Sunday, July 27, 2014

Sunday Morning Links

Assorted content for your Sunday reading.

- Pierre Beaulne discusses the inequality-related problems and solutions brought into the spotlight by Thomas Piketty, and notes that they can't simply be swept under the rug:
When all is said and done, the capitalist globalization has boosted economic growth for a certain time, but has by the same token greatly increased income inequalities and exacerbated wealth concentration. Tax breaks for the highest incomes and social spending cuts have intensified the trend. In Canada, for instance, the top marginal income tax rate at the federal level has gone down from 43% in 1981 to 29% in 2010, leaving more room for high-income individuals to accumulate wealth. Worldwide, the situation is so alarming that the World Economic Forum, which can certainly not be suspected of entertaining pinko tendencies, has recognized severe income inequalities to be the main social risk in its 2011 annual report Global Risks.

Thomas Piketty’s theories are obviously subject to debate, but the conclusions which he draws throughout his work and that of his associates don’t come out of left field. On the contrary, they support and enrich our understanding of numerous previous observations. His book’s success might be due to the fact that people are looking for explanations: they are unable to reconcile news of economic performance with their own financial situation, which has never before involved so much debt. For the common good, the trends identified must lead to changes in regulation and in the direction taken by governments in their economic and tax policies. Denial is not a sustainable option.
- Which isn't to say some governments won't prefer denial as a temporary option on all kinds of issues. And in a prime example, the CP reports on the Cons' refusal to include fracking chemicals on a list of pollutants (since that might serve as the basis to measure and regulate their effect on the environment).

- Marc Spooner writes that it's entirely legitimate to maintain pride in one's home while recognizing that there's room to improve - and highlights how greater focus on eliminating all kinds of inequalities would create a better Regina. And Susan Delacourt notes that we should expect politicians too to tell us the truth, rather than simply saying what's most politically convenient at a particular moment:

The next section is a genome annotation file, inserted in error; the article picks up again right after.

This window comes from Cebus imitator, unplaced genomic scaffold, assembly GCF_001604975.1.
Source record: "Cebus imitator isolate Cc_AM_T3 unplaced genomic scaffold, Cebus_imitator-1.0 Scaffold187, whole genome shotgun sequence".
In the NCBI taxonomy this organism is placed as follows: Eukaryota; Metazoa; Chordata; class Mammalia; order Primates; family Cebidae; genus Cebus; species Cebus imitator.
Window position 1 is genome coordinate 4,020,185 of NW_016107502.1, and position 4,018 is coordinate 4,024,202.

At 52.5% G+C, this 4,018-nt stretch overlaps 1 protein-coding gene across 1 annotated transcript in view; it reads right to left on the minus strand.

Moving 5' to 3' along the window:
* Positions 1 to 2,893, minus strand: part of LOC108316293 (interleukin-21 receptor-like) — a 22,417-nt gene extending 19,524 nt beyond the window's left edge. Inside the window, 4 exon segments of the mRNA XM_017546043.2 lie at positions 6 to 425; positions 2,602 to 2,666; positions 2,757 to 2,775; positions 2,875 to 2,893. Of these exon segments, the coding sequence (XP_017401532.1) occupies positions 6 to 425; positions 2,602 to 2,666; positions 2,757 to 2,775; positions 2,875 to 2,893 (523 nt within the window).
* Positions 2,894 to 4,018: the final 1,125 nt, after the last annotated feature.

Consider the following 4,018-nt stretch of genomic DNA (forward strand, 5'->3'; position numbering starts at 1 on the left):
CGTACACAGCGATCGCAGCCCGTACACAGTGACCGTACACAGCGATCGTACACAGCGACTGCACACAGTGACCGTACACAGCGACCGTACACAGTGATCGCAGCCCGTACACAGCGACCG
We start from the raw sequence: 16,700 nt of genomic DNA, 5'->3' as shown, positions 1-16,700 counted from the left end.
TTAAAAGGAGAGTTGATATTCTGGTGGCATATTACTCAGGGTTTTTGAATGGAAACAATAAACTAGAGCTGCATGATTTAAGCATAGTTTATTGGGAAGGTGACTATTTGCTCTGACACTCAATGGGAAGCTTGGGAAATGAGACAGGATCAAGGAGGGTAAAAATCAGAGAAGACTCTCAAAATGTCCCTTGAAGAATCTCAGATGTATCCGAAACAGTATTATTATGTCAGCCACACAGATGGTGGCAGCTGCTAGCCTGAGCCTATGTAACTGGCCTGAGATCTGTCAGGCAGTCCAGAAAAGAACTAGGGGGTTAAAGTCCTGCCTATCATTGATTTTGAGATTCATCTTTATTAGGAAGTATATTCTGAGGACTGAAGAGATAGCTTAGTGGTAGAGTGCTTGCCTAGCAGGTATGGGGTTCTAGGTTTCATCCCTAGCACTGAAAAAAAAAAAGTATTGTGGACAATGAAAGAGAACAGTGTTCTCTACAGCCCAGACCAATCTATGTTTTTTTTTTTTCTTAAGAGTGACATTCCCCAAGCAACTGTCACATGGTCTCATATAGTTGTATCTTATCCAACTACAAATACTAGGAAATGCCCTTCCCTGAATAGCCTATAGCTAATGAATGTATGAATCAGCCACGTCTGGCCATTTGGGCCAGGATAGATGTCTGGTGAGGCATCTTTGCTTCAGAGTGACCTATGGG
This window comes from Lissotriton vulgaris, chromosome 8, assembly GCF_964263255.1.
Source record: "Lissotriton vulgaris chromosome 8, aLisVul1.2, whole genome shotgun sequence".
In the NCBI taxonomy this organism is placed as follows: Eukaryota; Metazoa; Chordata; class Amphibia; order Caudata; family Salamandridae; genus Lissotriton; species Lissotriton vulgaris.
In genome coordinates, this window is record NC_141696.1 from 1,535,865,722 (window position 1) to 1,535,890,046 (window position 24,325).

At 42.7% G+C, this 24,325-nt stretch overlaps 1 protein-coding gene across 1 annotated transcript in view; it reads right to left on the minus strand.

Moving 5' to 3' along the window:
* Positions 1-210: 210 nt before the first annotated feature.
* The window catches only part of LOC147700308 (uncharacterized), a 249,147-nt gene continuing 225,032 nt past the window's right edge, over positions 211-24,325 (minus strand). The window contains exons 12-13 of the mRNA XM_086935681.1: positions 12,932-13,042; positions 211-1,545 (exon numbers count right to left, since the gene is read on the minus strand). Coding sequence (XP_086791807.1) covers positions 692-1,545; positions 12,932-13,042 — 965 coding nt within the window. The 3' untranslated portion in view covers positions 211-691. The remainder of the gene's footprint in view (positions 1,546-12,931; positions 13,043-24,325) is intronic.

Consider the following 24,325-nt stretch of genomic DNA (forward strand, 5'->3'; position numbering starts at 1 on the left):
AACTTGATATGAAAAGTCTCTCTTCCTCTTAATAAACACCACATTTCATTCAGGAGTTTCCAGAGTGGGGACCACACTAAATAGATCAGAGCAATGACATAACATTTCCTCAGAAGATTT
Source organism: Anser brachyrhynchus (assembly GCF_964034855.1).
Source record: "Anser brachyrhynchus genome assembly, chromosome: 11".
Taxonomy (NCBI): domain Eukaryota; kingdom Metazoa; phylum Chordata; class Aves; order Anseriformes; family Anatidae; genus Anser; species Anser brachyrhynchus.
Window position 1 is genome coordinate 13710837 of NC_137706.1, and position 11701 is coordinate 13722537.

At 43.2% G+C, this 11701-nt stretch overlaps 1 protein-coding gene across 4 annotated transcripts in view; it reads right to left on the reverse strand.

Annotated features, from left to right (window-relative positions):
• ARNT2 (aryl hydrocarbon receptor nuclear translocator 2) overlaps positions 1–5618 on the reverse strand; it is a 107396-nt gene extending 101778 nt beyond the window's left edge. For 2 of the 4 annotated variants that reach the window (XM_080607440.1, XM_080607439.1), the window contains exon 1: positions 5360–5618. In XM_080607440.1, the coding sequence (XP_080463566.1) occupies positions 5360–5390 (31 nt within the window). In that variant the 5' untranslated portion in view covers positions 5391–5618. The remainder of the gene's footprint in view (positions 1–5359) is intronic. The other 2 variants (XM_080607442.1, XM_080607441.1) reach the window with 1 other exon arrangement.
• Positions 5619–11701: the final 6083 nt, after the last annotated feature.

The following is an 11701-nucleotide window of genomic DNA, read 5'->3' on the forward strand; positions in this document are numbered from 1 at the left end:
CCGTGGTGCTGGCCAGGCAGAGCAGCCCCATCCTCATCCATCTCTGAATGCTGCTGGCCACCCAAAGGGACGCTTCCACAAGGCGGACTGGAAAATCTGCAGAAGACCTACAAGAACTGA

A couple of months ago, I spent an afternoon walking through Toronto’s Little Italy neighbourhood with NDP candidate Joe Cressy and municipal councillor Mike Layton, campaigning in the Trinity-Spadina byelection.

Along the way, Layton was encountering shop owners or other citizens venting their concerns and complaints about local affairs. I was pleasantly surprised to see that he didn’t just tell them they were right — he pushed back, politely and respectfully, when he thought their views or facts were off-base.

It was a demonstration of the difference between simple, “retail politics” and authentic political dialogue.

Sometimes the customers — let’s call them citizens — aren’t always right. Sometimes, when they’re really wrong, the best reply is a little less oxygen or a little more sunlight.
- Meanwhile, one of Stephen Harper's long-departed spinmeisters makes it absolutely clear that the Cons aren't interested in anything of the sort - preferring being crooked as part of their jobs to dealing honestly with the public:
But the worst part of my job was having to promote and defend policies I didn’t agree with personally. When that happened, you had to do your job and toe the party line.

Don’t shed a tear, because it didn’t happen much, at least not on issues that were core to the agenda, but consider yourself fortunate if you never have to look at a camera and argue with all of your heart for something you don’t believe in. Especially when, as happens in politics, you are standing on some thin intellectual ice.

Oh, how journalists loved it when they had you in that position. “Andrew,” they’d say, “surely you don’t believe that.”

Maybe not, but it didn’t matter what I believed. I wasn’t elected. The government had an agenda and it was my job to talk about it.
Parties — and leaders — are imperfect. And so that means as a spokesperson you’ll have to go out there and occasionally fire crooked arrows, sometimes at targets you don’t believe in or care about.
- Finally, Rachel Malena-Chan argues that rather than forcing families to allocate a single leave period between two parents, a separate paid leave should be available to a secondary parent.

1 comment:

  1. I strongly disagree with your analysis of what Andrew MacDougall said in this article.

    One of the principles of a professional public service is that public servants offer advice but elected officials make decisions. Sometimes they follow the advice they are given. Sometimes they don't. The task of the public servant is then to execute that policy regardless of whether or not the policy conforms to the advice given.

    I have had occasion to be involved in that process. Sometimes my advice was taken. Sometimes it wasn't. And there were occasions (thankfully very few) where I was obligated to defend a policy which I had advised against.

    Certainly, had I believed that the policy was egregiously unethical, I would have had the option of resigning, but not every policy disagreement rises to that level.

    You appear to be advocating a fundamentally unprofessional public service, in which dissident bureaucrats would be allowed or even encouraged to brief against their Ministers. That is antithetical to a functioning democracy.